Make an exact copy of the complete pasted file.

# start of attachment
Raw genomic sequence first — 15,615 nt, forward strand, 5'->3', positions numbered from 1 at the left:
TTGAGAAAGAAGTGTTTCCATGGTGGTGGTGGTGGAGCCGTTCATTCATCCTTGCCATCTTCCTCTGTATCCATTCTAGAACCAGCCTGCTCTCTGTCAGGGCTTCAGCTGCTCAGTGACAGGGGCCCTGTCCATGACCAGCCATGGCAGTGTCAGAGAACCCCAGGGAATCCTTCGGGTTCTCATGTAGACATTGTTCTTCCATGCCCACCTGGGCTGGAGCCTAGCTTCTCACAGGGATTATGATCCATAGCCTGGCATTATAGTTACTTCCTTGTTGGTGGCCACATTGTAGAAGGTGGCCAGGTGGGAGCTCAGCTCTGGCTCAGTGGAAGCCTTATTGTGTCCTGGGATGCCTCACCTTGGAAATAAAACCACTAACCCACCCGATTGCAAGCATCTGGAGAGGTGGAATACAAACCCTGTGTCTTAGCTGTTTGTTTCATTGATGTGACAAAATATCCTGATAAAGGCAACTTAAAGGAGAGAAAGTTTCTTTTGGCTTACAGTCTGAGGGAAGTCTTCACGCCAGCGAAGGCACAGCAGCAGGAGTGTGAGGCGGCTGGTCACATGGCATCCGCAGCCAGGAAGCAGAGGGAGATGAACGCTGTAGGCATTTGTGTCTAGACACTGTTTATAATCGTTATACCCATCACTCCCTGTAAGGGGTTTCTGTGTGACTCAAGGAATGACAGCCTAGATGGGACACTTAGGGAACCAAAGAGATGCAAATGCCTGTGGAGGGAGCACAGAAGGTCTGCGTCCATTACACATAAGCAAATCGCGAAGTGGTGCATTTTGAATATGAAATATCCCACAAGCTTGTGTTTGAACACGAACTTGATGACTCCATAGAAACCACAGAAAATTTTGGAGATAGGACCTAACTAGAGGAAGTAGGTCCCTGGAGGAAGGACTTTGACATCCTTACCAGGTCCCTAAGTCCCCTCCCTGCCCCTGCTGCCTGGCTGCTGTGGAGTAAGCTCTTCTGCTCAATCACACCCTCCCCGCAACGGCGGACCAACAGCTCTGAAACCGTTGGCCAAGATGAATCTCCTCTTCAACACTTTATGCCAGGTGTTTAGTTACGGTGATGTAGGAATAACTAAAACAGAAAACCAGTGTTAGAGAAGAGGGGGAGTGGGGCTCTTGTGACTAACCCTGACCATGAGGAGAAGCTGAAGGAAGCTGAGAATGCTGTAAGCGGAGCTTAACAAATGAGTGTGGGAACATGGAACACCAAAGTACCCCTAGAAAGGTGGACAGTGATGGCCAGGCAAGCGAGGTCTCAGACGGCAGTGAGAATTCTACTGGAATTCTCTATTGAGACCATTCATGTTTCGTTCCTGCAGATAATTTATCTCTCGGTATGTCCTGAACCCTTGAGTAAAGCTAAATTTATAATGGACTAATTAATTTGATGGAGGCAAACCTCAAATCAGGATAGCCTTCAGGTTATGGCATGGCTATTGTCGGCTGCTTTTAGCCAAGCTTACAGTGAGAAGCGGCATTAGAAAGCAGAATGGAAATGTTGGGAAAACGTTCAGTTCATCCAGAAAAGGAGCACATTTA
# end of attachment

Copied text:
Raw genomic sequence first — 15,615 nt, forward strand, 5'->3', positions numbered from 1 at the left:
TTGAGAAAGAAGTGTTTCCATGGTGGTGGTGGTGGAGCCGTTCATTCATCCTTGCCATCTTCCTCTGTATCCATTCTAGAACCAGCCTGCTCTCTGTCAGGGCTTCAGCTGCTCAGTGACAGGGGCCCTGTCCATGACCAGCCATGGCAGTGTCAGAGAACCCCAGGGAATCCTTCGGGTTCTCATGTAGACATTGTTCTTCCATGCCCACCTGGGCTGGAGCCTAGCTTCTCACAGGGATTATGATCCATAGCCTGGCATTATAGTTACTTCCTTGTTGGTGGCCACATTGTAGAAGGTGGCCAGGTGGGAGCTCAGCTCTGGCTCAGTGGAAGCCTTATTGTGTCCTGGGATGCCTCACCTTGGAAATAAAACCACTAACCCACCCGATTGCAAGCATCTGGAGAGGTGGAATACAAACCCTGTGTCTTAGCTGTTTGTTTCATTGATGTGACAAAATATCCTGATAAAGGCAACTTAAAGGAGAGAAAGTTTCTTTTGGCTTACAGTCTGAGGGAAGTCTTCACGCCAGCGAAGGCACAGCAGCAGGAGTGTGAGGCGGCTGGTCACATGGCATCCGCAGCCAGGAAGCAGAGGGAGATGAACGCTGTAGGCATTTGTGTCTAGACACTGTTTATAATCGTTATACCCATCACTCCCTGTAAGGGGTTTCTGTGTGACTCAAGGAATGACAGCCTAGATGGGACACTTAGGGAACCAAAGAGATGCAAATGCCTGTGGAGGGAGCACAGAAGGTCTGCGTCCATTACACATAAGCAAATCGCGAAGTGGTGCATTTTGAATATGAAATATCCCACAAGCTTGTGTTTGAACACGAACTTGATGACTCCATAGAAACCACAGAAAATTTTGGAGATAGGACCTAACTAGAGGAAGTAGGTCCCTGGAGGAAGGACTTTGACATCCTTACCAGGTCCCTAAGTCCCCTCCCTGCCCCTGCTGCCTGGCTGCTGTGGAGTAAGCTCTTCTGCTCAATCACACCCTCCCCGCAACGGCGGACCAACAGCTCTGAAACCGTTGGCCAAGATGAATCTCCTCTTCAACACTTTATGCCAGGTGTTTAGTTACGGTGATGTAGGAATAACTAAAACAGAAAACCAGTGTTAGAGAAGAGGGGGAGTGGGGCTCTTGTGACTAACCCTGACCATGAGGAGAAGCTGAAGGAAGCTGAGAATGCTGTAAGCGGAGCTTAACAAATGAGTGTGGGAACATGGAACACCAAAGTACCCCTAGAAAGGTGGACAGTGATGGCCAGGCAAGCGAGGTCTCAGACGGCAGTGAGAATTCTACTGGAATTCTCTATTGAGACCATTCATGTTTCGTTCCTGCAGATAATTTATCTCTCGGTATGTCCTGAACCCTTGAGTAAAGCTAAATTTATAATGGACTAATTAATTTGATGGAGGCAAACCTCAAATCAGGATAGCCTTCAGGTTATGGCATGGCTATTGTCGGCTGCTTTTAGCCAAGCTTACAGTGAGAAGCGGCATTAGAAAGCAGAATGGAAATGTTGGGAAAACGTTCAGTTCATCCAGAAAAGGAGCACATTTA